Tidal lagoons - turning the tide

Energy Alert

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This article was originally published in Building.co.uk, and is reproduced with permission.

Charles Hendry, an ex-energy minister, found in his recently published report that tidal lagoons can play a cost effective role in meeting the UK’s energy needs: ensuring security of supply, low carbon power and “real and substantial opportunities for the UK supply chain.”

A team of infrastructure planning lawyers from DLA Piper secured development consent for the Tidal Lagoon Swansea Bay (TLSB ) in June 2015, and continue to advise developer Tidal Lagoon Power on its future tidal lagoon projects. We advised that TLSB was a nationally significant infrastructure project, and so needed to be promoted outside the more familiar planning system under the Town and Country Planning Act 1990. Instead, Tidal Lagoon Power had to make an application for a development consent order (DCO) under the Planning Act 2008.

The benefit of a DCO is that is can authorise a nationally significant infrastructure project within a specified time frame, under a single consent and against a policy background (a regime of national policy statements) containing a presumption in favour of policy-compliant development going ahead. The result is that a decision on an application can be made within about 15 months of the initial application. The process is intended to be a "one stop shop" for unifying the various consents which any major construction project requires everything from tree protection, to local byelaws. As the time frame is specified in the legislation, it is easier for developers to predict their programme and assess their financial exposure, compared with the normal planning process. However, an application for development consent remains a relatively expensive process, and expert advice is required as early as possible in the development cycle.

As with every large scale construction project, TLSB faced some potential environmental consequences – mainly around visual effects and in relation to the marine environment. Almost any environmental issue may become significant, for example, other nationally significant infrastructure projects may have habitats or air quality issues.

Securing development consent for projects like a tidal lagoon is a rigorous process: the application for consent is tested for six months in a public forum, known as an examination. The examination is an inquisitorial process: both written and oral. The developer (and other parties) are subject to rounds of written questions, often in the tens or hundreds, and these need to be responded to. As the same time, the developer team needs to be finalising design, dealing with multiple regulatory bodies and often large numbers of landowners and statutory obligations. Local people, environmental bodies and businesses are all able to have their say, and the developer needs to respond. Environmental impact is fully explored during this process and can be lessened through mitigation, tweaks to the design, and other protective measures. This is extremely resource-heavy, and requires a significant and dedicated team for the duration of the examination.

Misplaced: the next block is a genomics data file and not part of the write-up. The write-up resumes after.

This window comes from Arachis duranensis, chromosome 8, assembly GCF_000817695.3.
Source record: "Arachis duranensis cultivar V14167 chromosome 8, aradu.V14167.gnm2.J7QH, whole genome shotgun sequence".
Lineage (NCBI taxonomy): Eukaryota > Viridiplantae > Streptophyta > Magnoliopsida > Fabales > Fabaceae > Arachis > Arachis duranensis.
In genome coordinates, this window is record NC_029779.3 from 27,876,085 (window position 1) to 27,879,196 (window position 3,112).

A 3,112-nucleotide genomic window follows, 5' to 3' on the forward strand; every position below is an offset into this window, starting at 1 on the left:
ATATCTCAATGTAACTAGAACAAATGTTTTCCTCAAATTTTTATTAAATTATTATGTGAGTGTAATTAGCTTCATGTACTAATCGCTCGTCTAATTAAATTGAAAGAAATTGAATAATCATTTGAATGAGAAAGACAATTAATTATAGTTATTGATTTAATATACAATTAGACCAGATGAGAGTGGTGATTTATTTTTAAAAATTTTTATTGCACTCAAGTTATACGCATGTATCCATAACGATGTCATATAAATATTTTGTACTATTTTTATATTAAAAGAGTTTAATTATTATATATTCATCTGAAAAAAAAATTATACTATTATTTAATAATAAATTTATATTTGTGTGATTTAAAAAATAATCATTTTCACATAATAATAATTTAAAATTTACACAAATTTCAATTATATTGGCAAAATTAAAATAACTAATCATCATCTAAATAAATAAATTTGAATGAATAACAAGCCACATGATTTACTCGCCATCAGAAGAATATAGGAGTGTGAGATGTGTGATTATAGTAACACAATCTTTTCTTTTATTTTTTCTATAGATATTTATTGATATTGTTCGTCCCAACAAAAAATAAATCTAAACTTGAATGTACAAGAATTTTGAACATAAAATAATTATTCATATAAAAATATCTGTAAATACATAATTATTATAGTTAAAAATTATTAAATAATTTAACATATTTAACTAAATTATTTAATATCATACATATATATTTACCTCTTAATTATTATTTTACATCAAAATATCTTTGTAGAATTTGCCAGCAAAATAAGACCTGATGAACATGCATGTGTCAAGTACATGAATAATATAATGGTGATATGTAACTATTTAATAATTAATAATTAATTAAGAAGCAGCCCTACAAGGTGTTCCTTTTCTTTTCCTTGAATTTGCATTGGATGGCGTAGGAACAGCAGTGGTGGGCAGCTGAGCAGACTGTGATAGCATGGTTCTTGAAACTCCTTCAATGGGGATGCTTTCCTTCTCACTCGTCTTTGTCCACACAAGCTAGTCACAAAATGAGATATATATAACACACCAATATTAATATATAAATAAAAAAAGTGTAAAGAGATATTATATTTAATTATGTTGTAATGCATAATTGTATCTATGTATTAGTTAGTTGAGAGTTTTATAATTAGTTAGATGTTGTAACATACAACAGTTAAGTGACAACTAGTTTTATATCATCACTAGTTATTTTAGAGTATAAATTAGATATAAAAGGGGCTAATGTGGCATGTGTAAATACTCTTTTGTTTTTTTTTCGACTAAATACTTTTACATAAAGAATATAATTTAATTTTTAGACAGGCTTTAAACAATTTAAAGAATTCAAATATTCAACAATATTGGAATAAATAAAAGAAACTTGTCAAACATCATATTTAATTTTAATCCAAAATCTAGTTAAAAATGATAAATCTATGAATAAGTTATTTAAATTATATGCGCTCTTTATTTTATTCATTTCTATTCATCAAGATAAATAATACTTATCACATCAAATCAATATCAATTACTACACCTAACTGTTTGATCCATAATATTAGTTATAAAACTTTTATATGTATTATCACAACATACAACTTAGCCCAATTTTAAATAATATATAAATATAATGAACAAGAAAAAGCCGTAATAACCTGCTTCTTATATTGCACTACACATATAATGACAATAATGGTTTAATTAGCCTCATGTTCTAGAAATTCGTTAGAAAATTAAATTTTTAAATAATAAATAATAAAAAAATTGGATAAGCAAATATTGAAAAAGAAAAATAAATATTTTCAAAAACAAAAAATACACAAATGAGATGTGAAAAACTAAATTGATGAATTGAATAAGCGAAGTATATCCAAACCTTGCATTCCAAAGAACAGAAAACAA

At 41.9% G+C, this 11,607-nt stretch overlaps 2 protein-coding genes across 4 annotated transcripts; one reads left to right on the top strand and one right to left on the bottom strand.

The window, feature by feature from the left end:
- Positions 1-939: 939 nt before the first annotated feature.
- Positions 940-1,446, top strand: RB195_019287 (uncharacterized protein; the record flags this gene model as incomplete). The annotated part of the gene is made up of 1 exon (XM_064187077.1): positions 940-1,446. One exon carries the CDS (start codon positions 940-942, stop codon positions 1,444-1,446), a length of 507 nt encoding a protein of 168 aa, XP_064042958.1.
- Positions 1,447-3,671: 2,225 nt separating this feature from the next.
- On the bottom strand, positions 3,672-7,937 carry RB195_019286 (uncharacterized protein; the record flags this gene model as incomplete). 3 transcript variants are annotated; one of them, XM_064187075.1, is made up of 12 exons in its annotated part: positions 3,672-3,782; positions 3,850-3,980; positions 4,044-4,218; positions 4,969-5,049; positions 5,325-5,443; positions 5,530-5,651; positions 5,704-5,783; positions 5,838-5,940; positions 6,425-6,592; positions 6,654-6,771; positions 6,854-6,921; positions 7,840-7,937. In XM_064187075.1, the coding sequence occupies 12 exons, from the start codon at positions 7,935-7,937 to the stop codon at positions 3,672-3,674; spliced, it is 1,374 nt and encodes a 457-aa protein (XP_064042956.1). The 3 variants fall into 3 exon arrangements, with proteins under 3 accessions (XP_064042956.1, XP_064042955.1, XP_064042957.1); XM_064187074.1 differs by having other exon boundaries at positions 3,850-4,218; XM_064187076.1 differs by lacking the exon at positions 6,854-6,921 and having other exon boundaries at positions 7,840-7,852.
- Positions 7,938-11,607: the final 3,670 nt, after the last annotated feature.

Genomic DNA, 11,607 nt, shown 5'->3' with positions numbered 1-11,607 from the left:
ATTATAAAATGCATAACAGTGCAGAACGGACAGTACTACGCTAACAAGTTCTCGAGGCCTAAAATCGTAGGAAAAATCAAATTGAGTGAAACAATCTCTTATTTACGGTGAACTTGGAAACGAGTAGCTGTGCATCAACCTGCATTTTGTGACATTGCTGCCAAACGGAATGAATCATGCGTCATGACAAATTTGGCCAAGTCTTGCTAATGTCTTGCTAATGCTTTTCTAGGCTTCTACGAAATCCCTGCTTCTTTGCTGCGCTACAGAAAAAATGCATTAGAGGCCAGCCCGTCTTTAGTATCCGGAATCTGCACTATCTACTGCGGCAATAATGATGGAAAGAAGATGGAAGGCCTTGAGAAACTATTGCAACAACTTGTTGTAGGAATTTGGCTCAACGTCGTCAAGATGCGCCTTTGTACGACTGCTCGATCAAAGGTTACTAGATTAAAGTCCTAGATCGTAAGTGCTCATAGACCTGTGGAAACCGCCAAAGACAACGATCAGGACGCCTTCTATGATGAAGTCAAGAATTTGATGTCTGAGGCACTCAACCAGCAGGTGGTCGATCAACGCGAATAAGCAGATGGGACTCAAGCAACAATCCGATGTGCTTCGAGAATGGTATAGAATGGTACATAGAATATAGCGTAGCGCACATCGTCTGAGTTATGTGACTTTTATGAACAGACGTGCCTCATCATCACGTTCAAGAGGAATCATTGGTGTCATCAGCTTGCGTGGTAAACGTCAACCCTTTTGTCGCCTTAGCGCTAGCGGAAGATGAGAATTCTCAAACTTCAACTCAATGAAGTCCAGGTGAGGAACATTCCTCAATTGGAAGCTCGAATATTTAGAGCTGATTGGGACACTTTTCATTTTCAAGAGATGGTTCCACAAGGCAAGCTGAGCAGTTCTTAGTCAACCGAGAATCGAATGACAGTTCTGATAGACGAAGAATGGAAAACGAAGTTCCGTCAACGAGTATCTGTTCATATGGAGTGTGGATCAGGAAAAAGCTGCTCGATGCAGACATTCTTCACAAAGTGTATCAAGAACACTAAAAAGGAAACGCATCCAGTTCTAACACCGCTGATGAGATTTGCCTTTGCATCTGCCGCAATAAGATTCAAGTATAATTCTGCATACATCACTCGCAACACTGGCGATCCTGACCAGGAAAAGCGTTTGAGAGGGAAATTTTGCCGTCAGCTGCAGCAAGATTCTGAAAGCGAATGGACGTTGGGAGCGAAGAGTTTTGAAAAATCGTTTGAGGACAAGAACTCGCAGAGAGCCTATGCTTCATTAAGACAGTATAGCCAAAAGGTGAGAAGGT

The issue with set timescales is that, unlike a normal planning application, there is little scope to make good an application during the examination. For TLSB this required significant front-loading of the project planning process - particularly in relation to environmental information. Of course, this in itself created issues, as fixing an engineering solution for an emerging technology five years from breaking ground is a Herculean task. Tidal Lagoon Power was continuously developing better, and more efficient, technology and modelling.

To resolve this, it adopted a worst case scenario approach for assessing environmental impact, in order to allow certainty as to the worst environmental consequences. This, in turn, allowed the firm the flexibility to adopt developing engineering solutions which had less environmental impact. Mitigation was also vital, and Tidal Lagoon Power plans to provide environmental opportunities and benefits within their lagoons. For example, the seawalls can provide the habitats allowing coral formation and shellfish to thrive. Future lagoons will need to be just as mindful of their environmental obligations, and will provide similar programmes.

Tidal Lagoon Power estimates that a Cardiff lagoon would support over 2,232 full-time equivalent construction jobs and the scale of construction would have very positive benefits for the supply chain, including in advanced manufacturing, such as turbine construction.

We hope the government acts swiftly to ensure that tidal lagoon energy forms part of the UK’s energy mix as soon as possible. As well as the hard-nosed economic and energy security cases, there is something deeply satisfying about the UK being at the forefront of a green engineering technology that highlights our excellence in construction and manufacturing.